"Okay," I said. "I will try to climb the tree and knock down a blood pear."
"No," the snake continued. "You must knock one down from here. If you cannot, I will kill you."
My heart pounded in my ears. I thought of my family, of the woman I loved. I prayed to every god I could think of but received no answer and no relief. The face of the woman I loved was fading. I was done for. I knew it. I cursed every god I could think of.
NO FRIEND OF MINE
The Lie That You Believe
Black Fly : 2005
At that moment I heard a sharp crack, and a moment later something rushed by me and thudded into the ground. It was a blood pear. The snake's eyes widened, and she took the pear in her mouth and slithered back into the lake.
I stood slowly. I could hardly breathe. I would live to visit the city after all. I would return to the woman I loved. I picked up my pack and started to walk away from the tree. And it was then that I saw the gold bird from the lake, its face smashed flat and bloody where it had hit the pear, its body cold and dead on the ground.
CRASHING BY DESIGN
White City: A Novel
Atlantic : 1985
Labels: atlantic records, ben, rhythm and blues, soul
posted by Ben
Friday, December 15, 2006
ROCK ME TO SLEEP
Little Miss Cornshucks
Carol : 1950
Available on: The Chronological Little Miss Cornshucks 1947-1951
Classic Records : 2003
My friend Ahmet Ertegun passed away the other day. I only met him once, so calling him my friend says less about our relationship than it does about the effect he had on people. But Ertegun and I spent three or four hours together, in his office at Atlantic Records, high above Rockefeller Center in New York. He was dressed in a cream-colored blazer and dark slacks. He was immaculate, and brilliant. And he had kind things to say, not only about Little Miss Cornshucks (whom he'd loved and recorded privately, for his own collection, before starting Atlantic), but about musicians who're younger than I am. He'd had a few strokes by then, and I endeared myself by knowing many of the names he couldn't quite remember: Bunny Berrigan, Papa Jones. I think it gave him hope that a twenty-something would know those names, and how much they'd meant, and he told me that Elvis Presley (whose contract he'd bid on) was the first white guy he'd heard who didn't sound black, but didn't sound corny, and that Angus Young was a fine and underratted guitarist. He had a lot of hope in kids like Kid Rock.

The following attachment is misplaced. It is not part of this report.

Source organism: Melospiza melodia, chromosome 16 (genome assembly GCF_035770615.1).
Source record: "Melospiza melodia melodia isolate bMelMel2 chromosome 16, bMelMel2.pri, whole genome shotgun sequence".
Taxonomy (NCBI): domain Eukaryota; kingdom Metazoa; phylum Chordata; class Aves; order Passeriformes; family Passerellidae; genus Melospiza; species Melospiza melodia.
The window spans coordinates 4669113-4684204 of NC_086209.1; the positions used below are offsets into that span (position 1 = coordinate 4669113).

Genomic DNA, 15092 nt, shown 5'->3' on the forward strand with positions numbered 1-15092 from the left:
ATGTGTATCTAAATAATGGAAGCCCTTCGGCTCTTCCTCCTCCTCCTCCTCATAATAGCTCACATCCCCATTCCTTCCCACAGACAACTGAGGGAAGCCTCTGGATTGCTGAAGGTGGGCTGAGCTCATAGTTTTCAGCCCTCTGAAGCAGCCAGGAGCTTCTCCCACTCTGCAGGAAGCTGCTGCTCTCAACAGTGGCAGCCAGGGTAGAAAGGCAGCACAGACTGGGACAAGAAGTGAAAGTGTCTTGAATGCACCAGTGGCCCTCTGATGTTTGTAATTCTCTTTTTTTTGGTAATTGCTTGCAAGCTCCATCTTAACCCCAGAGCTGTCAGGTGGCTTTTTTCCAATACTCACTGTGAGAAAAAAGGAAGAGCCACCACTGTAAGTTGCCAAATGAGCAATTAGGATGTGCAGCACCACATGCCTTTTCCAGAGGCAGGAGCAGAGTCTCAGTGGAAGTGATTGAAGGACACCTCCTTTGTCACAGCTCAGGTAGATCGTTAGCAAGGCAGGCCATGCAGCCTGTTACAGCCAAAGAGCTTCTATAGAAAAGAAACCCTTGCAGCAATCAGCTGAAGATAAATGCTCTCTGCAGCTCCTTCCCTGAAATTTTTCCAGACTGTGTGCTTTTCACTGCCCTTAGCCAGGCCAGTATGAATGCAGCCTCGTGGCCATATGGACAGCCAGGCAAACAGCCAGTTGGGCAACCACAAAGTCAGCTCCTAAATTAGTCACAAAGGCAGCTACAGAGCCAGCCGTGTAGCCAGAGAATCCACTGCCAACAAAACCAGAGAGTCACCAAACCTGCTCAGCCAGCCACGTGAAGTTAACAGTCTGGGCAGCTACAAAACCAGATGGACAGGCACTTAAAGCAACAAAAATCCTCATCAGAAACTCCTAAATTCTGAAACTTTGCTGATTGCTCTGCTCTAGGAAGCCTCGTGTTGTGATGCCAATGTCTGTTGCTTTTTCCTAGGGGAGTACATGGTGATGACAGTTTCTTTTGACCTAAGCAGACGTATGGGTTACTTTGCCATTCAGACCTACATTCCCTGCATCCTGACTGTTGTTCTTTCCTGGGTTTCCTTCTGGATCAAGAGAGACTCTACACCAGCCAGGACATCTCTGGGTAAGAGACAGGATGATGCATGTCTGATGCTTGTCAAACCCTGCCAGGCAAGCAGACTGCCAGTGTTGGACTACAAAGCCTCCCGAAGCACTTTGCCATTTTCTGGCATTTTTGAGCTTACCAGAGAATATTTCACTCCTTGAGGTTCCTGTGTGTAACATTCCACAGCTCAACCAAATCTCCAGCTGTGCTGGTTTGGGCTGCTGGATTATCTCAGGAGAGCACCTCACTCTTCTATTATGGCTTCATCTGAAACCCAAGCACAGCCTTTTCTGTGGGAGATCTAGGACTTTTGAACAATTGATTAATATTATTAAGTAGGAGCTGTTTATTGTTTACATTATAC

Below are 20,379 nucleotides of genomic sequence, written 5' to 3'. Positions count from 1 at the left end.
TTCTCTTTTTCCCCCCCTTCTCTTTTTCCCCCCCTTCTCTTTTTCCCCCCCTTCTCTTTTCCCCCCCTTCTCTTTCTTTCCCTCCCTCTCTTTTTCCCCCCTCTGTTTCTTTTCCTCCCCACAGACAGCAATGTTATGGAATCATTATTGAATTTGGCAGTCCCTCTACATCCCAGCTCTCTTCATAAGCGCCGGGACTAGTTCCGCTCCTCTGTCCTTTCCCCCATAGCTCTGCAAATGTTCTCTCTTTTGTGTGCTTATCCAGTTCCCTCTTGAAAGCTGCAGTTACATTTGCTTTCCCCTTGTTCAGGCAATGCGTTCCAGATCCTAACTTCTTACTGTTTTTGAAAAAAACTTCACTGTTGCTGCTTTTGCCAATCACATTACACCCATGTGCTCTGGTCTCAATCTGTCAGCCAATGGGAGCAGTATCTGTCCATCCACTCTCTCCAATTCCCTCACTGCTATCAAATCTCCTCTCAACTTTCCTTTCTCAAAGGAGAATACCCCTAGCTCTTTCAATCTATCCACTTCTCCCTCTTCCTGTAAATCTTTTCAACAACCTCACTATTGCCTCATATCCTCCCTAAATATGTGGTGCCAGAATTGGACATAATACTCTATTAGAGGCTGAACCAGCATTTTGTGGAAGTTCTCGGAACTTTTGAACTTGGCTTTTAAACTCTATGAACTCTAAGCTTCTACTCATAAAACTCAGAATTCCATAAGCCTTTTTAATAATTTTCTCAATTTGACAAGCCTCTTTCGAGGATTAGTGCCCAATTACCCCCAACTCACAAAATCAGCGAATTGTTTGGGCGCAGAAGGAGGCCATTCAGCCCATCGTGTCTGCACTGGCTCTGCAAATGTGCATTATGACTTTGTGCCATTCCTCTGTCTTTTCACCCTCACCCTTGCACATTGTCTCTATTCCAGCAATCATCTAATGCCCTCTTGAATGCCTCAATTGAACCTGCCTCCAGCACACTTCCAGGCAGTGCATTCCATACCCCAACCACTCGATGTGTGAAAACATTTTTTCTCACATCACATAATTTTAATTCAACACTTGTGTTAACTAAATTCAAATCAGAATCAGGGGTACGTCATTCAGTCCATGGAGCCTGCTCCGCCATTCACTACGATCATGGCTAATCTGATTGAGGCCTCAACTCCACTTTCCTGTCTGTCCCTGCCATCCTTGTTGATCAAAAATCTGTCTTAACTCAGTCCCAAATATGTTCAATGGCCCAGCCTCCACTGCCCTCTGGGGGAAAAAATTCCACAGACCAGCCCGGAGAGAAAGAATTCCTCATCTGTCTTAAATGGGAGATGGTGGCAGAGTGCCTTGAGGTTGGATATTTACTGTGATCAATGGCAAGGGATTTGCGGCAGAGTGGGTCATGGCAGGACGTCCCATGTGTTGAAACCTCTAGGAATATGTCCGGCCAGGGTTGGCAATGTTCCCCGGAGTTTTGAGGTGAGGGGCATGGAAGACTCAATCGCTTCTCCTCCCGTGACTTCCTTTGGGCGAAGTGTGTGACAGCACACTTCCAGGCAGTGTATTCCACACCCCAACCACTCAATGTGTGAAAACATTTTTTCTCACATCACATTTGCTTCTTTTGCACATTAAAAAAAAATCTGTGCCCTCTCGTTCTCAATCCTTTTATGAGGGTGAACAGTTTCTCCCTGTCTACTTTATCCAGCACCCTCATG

(Here's what Ertegun had to say elsewhere, about Little Miss Cornshucks:
"In 1943, when I was 19 or so, I went to a nightclub in the northeast black ghetto section of Washington and heard a singer whose name was Little Miss Cornshuks and I thought, 'My God!!!' She was better than anything I'd ever heard. She would come out like a country girl with a bandana and a basket in her hand, and so forth, which she'd set aside fairly early on into the show. She could sing the blues better than anybody I've ever heard to this day. I asked her that night if she would make a record of her for myself. We cut 'Kansas City' along with some other blues and she also sang a song called 'So Long'. She just had such a wonderful sound and I remember thinking, 'My God! My God!' And I didn't have a record company. I just made these records for myself.")
Most of what follows is a tiny chunk of the portion of our conversation I got on tape. We talked for a few hours more when I turned the recorder off, and as I left, he invited me to lunch. "I'd love to," I said, and Ertegun put his hands to his chest and said, "From the heart." I got immersed in my book; he was a busy man. I never called. So from the heart is just how I'll remember him.
* * *
"It was not uncommon among members of my generation (the generation that grew up as wards of the meretricious adulthood of the nineteen fifties) for one to feel one's strong sense of reality through the agency of Negro Music," George W. S. Trow wrote, in a two-part New Yorker profile of Ahmet Ertegun, in 1978. And while Trow now lived reclusively, Ertegun was very much on the scene, acting as a sort of executive emeritus of the record company he'd founded more than fifty years earlier.